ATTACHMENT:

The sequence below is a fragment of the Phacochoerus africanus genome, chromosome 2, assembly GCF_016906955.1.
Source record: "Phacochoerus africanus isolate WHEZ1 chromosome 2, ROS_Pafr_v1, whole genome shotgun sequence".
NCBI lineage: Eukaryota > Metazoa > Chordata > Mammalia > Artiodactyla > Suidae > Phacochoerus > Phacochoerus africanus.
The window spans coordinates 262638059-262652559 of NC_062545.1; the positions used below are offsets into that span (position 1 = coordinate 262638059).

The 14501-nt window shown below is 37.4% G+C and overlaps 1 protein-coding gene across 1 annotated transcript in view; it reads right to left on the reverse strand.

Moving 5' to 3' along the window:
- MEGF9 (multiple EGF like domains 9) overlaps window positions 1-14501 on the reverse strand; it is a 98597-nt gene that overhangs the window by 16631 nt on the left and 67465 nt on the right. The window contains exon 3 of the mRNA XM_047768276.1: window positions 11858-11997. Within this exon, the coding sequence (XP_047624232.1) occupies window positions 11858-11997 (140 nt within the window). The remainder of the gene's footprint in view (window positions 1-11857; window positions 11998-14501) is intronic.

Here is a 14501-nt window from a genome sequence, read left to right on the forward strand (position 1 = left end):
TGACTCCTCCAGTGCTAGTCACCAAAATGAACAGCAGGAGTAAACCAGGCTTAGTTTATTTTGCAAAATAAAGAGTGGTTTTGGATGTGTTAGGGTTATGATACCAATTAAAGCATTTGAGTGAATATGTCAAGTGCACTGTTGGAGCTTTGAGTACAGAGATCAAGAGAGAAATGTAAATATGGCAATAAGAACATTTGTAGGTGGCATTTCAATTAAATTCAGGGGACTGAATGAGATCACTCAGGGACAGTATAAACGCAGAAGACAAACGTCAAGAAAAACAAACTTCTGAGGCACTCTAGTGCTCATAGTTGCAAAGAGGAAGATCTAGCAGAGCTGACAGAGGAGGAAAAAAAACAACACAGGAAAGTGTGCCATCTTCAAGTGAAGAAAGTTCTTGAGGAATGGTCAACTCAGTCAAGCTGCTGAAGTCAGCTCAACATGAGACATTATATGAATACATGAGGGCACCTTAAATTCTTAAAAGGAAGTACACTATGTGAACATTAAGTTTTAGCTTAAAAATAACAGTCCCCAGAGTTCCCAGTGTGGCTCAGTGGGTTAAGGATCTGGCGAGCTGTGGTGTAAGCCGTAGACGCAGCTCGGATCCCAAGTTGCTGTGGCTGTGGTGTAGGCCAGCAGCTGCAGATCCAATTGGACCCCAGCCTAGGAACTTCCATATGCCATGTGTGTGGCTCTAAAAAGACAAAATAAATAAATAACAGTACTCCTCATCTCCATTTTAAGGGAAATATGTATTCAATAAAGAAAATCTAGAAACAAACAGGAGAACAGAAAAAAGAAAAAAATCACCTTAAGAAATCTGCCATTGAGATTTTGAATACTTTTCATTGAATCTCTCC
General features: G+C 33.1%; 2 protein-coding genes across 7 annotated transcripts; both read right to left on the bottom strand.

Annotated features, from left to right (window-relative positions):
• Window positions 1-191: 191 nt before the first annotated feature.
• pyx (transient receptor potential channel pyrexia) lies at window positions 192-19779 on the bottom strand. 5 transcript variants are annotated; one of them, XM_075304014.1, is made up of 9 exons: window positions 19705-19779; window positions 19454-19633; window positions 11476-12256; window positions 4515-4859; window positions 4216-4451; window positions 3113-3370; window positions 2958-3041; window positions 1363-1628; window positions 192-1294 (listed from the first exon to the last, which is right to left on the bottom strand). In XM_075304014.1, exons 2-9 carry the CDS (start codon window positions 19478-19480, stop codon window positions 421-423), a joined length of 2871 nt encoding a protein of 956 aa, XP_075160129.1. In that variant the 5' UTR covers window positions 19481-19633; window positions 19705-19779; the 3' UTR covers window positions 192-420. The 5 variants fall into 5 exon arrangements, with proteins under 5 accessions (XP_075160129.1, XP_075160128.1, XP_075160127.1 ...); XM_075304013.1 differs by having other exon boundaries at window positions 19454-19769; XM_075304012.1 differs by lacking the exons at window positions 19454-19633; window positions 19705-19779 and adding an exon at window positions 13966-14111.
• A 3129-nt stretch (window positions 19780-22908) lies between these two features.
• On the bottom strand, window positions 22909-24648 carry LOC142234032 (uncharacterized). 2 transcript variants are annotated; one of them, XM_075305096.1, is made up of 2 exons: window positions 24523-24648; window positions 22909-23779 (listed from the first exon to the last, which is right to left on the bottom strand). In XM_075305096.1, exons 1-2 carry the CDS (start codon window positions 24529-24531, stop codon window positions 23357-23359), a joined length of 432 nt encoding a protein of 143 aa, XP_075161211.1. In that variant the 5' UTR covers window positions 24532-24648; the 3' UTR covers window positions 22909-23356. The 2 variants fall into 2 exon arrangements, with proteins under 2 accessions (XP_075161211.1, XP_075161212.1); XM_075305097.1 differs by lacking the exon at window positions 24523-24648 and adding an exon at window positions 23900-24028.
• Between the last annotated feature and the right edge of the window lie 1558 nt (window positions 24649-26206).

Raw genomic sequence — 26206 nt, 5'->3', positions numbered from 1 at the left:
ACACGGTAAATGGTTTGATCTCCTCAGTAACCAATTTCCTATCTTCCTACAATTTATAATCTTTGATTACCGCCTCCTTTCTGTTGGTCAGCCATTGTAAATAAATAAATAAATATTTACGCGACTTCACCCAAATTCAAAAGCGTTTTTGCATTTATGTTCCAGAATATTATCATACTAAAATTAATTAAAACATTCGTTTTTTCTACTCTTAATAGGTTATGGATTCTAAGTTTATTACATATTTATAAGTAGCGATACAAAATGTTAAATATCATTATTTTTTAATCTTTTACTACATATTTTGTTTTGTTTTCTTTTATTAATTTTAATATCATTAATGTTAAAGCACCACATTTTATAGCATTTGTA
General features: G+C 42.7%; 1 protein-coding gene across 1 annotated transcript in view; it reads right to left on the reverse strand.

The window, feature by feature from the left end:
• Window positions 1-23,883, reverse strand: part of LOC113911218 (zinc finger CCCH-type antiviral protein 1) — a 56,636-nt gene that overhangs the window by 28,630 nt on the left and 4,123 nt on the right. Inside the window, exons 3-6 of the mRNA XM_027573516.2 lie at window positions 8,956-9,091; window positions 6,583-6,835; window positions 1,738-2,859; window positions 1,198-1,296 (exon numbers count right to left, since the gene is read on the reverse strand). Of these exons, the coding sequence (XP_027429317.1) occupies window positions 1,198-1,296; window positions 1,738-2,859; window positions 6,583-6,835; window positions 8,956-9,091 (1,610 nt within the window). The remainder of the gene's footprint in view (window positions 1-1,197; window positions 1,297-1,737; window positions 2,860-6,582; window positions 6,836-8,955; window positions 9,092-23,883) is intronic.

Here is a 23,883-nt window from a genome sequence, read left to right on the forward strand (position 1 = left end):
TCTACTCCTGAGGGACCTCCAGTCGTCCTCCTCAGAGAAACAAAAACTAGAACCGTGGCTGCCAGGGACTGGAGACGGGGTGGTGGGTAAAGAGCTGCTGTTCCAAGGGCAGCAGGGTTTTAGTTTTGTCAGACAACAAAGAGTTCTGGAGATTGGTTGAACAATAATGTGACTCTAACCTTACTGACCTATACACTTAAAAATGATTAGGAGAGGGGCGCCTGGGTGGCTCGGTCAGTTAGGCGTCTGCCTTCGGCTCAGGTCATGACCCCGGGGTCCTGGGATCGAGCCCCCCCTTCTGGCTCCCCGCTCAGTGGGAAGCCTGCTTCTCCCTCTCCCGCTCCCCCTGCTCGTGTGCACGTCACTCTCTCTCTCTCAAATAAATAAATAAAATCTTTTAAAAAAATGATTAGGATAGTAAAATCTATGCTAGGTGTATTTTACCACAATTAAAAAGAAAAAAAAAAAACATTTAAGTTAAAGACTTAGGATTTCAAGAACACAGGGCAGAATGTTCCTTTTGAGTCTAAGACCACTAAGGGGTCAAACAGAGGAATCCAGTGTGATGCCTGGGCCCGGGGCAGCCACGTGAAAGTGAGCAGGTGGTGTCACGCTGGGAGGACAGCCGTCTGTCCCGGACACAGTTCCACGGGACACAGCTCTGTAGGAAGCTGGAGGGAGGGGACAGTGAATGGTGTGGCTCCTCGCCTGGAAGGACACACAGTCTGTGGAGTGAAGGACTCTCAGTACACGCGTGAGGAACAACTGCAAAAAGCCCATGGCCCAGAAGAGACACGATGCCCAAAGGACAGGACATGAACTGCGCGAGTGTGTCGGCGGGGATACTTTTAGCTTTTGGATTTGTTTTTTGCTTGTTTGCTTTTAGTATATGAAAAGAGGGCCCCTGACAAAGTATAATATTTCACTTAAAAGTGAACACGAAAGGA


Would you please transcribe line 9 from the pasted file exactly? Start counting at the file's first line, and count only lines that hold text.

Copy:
TGACTCCTCCAGTGCTAGTCACCAAAATGAACAGCAGGAGTAAACCAGGCTTAGTTTATTTTGCAAAATAAAGAGTGGTTTTGGATGTGTTAGGGTTATGATACCAATTAAAGCATTTGAGTGAATATGTCAAGTGCACTGTTGGAGCTTTGAGTACAGAGATCAAGAGAGAAATGTAAATATGGCAATAAGAACATTTGTAGGTGGCATTTCAATTAAATTCAGGGGACTGAATGAGATCACTCAGGGACAGTATAAACGCAGAAGACAAACGTCAAGAAAAACAAACTTCTGAGGCACTCTAGTGCTCATAGTTGCAAAGAGGAAGATCTAGCAGAGCTGACAGAGGAGGAAAAAAAACAACACAGGAAAGTGTGCCATCTTCAAGTGAAGAAAGTTCTTGAGGAATGGTCAACTCAGTCAAGCTGCTGAAGTCAGCTCAACATGAGACATTATATGAATACATGAGGGCACCTTAAATTCTTAAAAGGAAGTACACTATGTGAACATTAAGTTTTAGCTTAAAAATAACAGTCCCCAGAGTTCCCAGTGTGGCTCAGTGGGTTAAGGATCTGGCGAGCTGTGGTGTAAGCCGTAGACGCAGCTCGGATCCCAAGTTGCTGTGGCTGTGGTGTAGGCCAGCAGCTGCAGATCCAATTGGACCCCAGCCTAGGAACTTCCATATGCCATGTGTGTGGCTCTAAAAAGACAAAATAAATAAATAACAGTACTCCTCATCTCCATTTTAAGGGAAATATGTATTCAATAAAGAAAATCTAGAAACAAACAGGAGAACAGAAAAAAGAAAAAAATCACCTTAAGAAATCTGCCATTGAGATTTTGAATACTTTTCATTGAATCTCTCC